Pay is comparable, but not conditions

9th April 2004 at 01:00
Teacher pay is back on the agenda, but it does not carry the concerns it used to. The advent of the Scottish Parliament and the consensus with the unions over the post-McCrone agreement will not be lightly broken. The Educational Institute of Scotland was always convinced the parliament would make a substantial difference and it now enjoys an amicable relationship with other key players. It is in the circle.

Thankfully - as the EIS is well aware - we are miles away from the situation south of the border where all teachers have to undergo a performance review from their headteacher to gain a rise. But pay will never be significantly out of line. In England, 2.5 per cent is the going rate. That will be more or less the same in Scotland. Similarly, the new high point on the upper scale in England is pound;31,600 a year, which looks remarkably close to the projected Scottish upper limit.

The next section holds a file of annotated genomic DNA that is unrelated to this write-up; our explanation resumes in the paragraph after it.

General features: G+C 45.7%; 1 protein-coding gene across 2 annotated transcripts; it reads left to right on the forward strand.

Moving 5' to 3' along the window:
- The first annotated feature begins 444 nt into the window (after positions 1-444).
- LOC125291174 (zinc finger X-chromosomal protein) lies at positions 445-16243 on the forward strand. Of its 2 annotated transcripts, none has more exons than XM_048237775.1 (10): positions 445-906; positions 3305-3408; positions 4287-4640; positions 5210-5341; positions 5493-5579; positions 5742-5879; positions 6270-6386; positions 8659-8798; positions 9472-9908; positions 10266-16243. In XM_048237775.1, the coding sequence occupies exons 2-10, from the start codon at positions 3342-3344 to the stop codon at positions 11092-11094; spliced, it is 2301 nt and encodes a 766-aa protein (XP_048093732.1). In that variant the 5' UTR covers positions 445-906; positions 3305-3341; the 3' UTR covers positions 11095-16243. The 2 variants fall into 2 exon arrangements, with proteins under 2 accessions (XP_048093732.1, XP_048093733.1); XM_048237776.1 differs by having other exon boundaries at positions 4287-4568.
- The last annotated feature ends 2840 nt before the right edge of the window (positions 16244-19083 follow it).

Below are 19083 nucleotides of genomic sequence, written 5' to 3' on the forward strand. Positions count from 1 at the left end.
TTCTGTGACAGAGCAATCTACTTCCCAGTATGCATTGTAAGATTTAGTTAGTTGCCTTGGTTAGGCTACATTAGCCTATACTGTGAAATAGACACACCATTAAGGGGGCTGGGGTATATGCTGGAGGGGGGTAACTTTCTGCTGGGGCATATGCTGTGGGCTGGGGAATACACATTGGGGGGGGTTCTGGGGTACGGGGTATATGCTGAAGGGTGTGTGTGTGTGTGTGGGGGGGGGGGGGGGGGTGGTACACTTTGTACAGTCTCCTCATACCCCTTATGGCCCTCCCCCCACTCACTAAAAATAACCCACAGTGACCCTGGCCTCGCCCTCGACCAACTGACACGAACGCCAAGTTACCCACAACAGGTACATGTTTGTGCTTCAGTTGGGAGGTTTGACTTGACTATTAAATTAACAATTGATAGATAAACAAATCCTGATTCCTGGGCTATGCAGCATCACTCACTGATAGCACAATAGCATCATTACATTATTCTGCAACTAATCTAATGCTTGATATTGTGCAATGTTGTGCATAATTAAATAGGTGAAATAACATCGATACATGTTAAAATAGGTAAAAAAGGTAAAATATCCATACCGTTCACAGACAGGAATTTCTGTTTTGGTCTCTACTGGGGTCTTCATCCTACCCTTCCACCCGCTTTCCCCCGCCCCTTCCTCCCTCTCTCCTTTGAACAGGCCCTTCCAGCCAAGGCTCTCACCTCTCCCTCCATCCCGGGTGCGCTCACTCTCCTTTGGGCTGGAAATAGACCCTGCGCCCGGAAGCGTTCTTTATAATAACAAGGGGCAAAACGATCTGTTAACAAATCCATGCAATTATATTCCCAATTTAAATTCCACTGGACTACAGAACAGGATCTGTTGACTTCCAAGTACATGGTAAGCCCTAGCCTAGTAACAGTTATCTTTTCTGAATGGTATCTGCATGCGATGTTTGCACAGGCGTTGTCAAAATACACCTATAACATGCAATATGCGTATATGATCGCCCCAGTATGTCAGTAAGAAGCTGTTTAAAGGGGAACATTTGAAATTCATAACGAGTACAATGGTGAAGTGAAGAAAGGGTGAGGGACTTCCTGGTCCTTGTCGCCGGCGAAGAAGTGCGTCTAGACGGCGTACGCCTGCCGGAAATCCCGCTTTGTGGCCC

In England, teachers can earn up to pound;35,000 if they are "excellent" teachers. In Scotland, we have the chartered teacher scale. The key difference is that in Scotland conditions of service are significantly better.

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